Thank you all for your very helpful advice, it's much appreciated.
I perhaps should have made it clear that this isn't a proper movie, more of
a compilation of 1940s footage, and predominantly for use in schools or
suchlike - it will used by a charity and generate no revenue that I can
It seems somewhat absurd that the recordings are public domain in the UK
and Europe, but not in America. Out of interest, is it only America where
they aren't public domain, or would it vary from country to country?
David, I hope you'll forgive my ignorance - this is really an area I know
very little about, but to clarify - do I have to clear the
composition through a performance rights agency because although the
performance in question is public domain, the composition itself is not?
On 26 June 2012 15:35, David Lewis <[log in to unmask]> wrote:
> Jubilee Stomp is a Duke Ellington composition, and it is still copyrighted
> -- along with the rest of the catalog -- by Mills Music Inc., which has an
> office in the UK. The Duke recorded this piece for four different labels.
> The Vocalion version belongs to Universal, and the Victor and Okeh versions
> by Sony/BMG in the US. The Cameo/Pathé version is in a grey area; that is
> part of the ARC legacy that passed to CBS in 1938 but some of that property
> was traded to Decca as part of their purchase of Brunswick; no one really
> knows what went where in that case in terms of masters, or even what from
> Cameo/Pathé may still survive in the master space, or survived even in
> 1938. Probably nothing; even in the 1960s, Columbia was using commercial
> 78s as their source for material from that label in reissues. Most
> clearances from that time regarding that label, however, were made through
> In the UK, all of this is moot, as for the time being these are all well
> behind the copyright curve. But you'd still need to clear the composition
> through a performance rights agency.
> David "Uncle Dave" Lewis
> Lebanon, OH
> On Tue, Jun 26, 2012 at 9:49 AM, Wolf, James L <[log in to unmask]> wrote:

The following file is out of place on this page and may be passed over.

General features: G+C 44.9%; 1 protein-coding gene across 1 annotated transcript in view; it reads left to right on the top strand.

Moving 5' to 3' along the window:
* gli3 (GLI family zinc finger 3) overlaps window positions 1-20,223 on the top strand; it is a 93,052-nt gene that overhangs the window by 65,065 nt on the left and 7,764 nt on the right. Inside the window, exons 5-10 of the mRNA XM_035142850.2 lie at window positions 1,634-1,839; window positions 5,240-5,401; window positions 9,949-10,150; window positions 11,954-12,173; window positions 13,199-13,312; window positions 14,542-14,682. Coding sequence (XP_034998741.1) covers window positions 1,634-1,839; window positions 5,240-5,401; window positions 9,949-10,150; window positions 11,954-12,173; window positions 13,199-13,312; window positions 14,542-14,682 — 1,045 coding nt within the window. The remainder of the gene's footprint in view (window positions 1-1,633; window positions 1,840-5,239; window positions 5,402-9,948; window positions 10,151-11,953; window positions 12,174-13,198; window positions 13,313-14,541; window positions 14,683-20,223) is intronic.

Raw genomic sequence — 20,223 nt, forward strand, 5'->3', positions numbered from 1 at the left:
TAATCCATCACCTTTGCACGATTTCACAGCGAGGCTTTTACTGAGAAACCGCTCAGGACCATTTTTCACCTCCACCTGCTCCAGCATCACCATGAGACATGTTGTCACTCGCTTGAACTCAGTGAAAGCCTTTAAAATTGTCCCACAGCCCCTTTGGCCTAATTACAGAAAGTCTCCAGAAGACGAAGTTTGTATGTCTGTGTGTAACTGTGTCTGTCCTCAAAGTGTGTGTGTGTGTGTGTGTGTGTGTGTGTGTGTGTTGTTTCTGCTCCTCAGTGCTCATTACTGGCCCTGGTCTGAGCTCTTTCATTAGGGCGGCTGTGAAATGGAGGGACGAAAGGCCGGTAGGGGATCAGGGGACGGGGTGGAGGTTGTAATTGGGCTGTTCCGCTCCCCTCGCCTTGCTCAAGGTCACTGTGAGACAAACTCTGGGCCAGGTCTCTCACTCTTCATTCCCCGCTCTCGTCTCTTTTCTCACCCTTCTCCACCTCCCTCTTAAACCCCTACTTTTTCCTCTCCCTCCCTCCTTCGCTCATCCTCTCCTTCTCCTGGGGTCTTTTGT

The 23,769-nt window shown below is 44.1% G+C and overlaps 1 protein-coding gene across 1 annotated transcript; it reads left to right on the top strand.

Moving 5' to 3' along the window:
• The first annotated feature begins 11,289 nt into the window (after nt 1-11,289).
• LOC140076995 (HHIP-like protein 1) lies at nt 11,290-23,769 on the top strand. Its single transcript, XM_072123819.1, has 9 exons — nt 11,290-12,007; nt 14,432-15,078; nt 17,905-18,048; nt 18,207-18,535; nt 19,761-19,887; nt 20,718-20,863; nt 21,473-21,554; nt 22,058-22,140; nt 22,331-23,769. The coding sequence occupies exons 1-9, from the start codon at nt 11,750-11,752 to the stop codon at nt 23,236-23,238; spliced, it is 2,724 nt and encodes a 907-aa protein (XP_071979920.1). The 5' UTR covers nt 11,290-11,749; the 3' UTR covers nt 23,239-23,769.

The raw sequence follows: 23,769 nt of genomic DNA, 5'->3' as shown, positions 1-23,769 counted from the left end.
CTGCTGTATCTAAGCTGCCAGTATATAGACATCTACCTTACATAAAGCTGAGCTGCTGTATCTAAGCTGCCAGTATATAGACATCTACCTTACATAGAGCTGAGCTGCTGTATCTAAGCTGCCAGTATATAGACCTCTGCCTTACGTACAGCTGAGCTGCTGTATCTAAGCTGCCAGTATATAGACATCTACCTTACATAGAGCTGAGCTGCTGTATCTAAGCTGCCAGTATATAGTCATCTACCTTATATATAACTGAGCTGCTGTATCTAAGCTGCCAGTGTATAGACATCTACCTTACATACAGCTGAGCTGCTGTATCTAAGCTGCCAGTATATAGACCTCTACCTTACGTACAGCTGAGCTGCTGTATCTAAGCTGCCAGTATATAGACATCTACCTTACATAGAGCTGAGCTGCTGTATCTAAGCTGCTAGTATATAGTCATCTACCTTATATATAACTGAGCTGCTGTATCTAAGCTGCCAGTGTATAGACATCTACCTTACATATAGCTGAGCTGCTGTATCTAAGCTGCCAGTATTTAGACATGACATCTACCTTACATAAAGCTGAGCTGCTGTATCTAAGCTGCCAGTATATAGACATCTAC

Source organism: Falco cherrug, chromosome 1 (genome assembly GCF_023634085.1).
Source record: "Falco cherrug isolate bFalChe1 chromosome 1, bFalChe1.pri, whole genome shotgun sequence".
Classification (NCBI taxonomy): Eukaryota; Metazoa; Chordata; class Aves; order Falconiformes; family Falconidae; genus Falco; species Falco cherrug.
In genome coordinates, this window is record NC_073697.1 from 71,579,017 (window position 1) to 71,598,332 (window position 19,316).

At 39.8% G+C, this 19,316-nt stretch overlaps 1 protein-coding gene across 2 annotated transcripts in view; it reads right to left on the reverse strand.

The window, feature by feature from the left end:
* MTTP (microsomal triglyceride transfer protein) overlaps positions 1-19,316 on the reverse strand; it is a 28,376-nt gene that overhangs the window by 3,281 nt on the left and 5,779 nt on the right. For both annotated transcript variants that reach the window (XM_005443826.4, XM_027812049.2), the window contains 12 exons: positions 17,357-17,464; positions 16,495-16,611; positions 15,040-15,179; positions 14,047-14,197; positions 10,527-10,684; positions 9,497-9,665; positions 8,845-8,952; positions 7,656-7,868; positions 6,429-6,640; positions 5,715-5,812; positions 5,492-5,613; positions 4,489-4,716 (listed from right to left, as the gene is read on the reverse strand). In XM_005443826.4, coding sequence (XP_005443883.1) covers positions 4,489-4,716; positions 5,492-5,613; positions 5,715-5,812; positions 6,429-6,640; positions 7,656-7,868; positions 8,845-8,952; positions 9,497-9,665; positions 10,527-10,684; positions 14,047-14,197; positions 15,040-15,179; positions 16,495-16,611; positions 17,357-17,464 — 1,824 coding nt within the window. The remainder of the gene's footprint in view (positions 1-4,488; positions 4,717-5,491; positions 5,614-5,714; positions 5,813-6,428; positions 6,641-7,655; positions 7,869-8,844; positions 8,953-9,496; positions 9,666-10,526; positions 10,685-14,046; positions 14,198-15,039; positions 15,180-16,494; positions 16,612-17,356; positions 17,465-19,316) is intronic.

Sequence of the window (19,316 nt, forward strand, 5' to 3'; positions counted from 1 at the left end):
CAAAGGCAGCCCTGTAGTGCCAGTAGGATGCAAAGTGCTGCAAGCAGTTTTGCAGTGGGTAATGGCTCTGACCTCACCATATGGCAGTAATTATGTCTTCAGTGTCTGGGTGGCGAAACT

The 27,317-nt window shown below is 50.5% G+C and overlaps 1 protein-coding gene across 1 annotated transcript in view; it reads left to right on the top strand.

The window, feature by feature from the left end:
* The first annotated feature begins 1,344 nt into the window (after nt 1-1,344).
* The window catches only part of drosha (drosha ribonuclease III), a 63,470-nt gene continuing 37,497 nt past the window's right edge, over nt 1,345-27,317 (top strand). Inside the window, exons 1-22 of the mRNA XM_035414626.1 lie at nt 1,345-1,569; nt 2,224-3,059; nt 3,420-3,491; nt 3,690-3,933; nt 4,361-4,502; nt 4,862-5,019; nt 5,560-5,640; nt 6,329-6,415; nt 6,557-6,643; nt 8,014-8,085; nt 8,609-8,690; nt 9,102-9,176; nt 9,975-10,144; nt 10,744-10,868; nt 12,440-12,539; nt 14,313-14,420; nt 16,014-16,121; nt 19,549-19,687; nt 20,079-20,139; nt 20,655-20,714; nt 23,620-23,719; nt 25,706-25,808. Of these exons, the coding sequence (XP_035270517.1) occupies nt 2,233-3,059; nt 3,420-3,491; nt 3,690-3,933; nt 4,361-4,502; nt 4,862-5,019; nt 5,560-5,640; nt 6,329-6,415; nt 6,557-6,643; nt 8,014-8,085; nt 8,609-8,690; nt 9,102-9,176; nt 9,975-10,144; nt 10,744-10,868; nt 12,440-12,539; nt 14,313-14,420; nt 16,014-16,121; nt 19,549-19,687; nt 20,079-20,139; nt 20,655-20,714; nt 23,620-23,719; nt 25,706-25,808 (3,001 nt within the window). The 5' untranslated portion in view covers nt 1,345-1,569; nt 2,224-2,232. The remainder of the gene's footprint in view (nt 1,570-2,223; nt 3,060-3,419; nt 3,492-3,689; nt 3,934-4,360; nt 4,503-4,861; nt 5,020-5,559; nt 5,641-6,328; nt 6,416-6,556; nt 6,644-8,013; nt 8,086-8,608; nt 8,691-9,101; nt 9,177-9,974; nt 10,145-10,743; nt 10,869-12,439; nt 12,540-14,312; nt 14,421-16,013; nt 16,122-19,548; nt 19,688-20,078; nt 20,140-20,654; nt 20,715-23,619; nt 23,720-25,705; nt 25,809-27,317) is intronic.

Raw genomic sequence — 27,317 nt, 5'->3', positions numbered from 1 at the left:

> > Sarah,
> > Tiger Rag is a 1917 composition and thus in the Public Domain. The
> > 1929 Brunswick recording by Duke Ellington and His Orchestra is owned by
> > Universal. Barring any further extentions of copyright terms, it will
> > the Public Domain in 2067. However, in Europe, U.K. and Canada, this
> > recording is already PD.
> > James
> > All opinions are personal and do not reflect Library of Congress policy
> > position.
> > -----Original Message-----
> > From: Association for Recorded Sound Discussion List [mailto:
> > [log in to unmask]] On Behalf Of Sarah Cole
> > Sent: Tuesday, June 26, 2012 9:07 AM
> > To: [log in to unmask]
> > Subject: [ARSCLIST] Recordings of 1920s 78rpm Records - Public Domain?
> > Hi all,
> > I was hoping someone here might be able to help me with a query relating
> > to the copyright status of digital recordings taken from 1920s 78rpm
> > records, with particular reference to Duke Ellington's early sound
> > recordings.
> > I have downloaded some 1920s pieces of his for a project I am working on;
> > I'd like to use these songs as the soundtrack to a film aimed at
> > children about life in the 1940s, which would likely end up
> > publicly-viewable online but not make any money. All of the pieces I have
> > chosen are listed as public domain on the Internet Archive or elsewhere.
> > These entries, for example, are two of the pieces I would like to use:
> > http://archive.org/details/DukeEllington-TigerRag and
> > http://funfunfunmedia.com/2010/12/duke-ellington-jubilee-stomp-mp3.
> > My problem is this: these websites say that these recordings are public
> > domain, but I am struggling to see how they could be, given that they
> > recorded around (I believe) 1928. My understanding was that music
> > after 1923 was almost certainly copyrighted in the US. Does the fact that
> > these recordings are made from 78rpm records affect their status? And
> > my being UK-based make any difference?
> > I would very grateful indeed if anyone could offer any advice on this
> > matter, as I've been looking everywhere for an answer with no luck.
> > Many thanks,
> > Sarah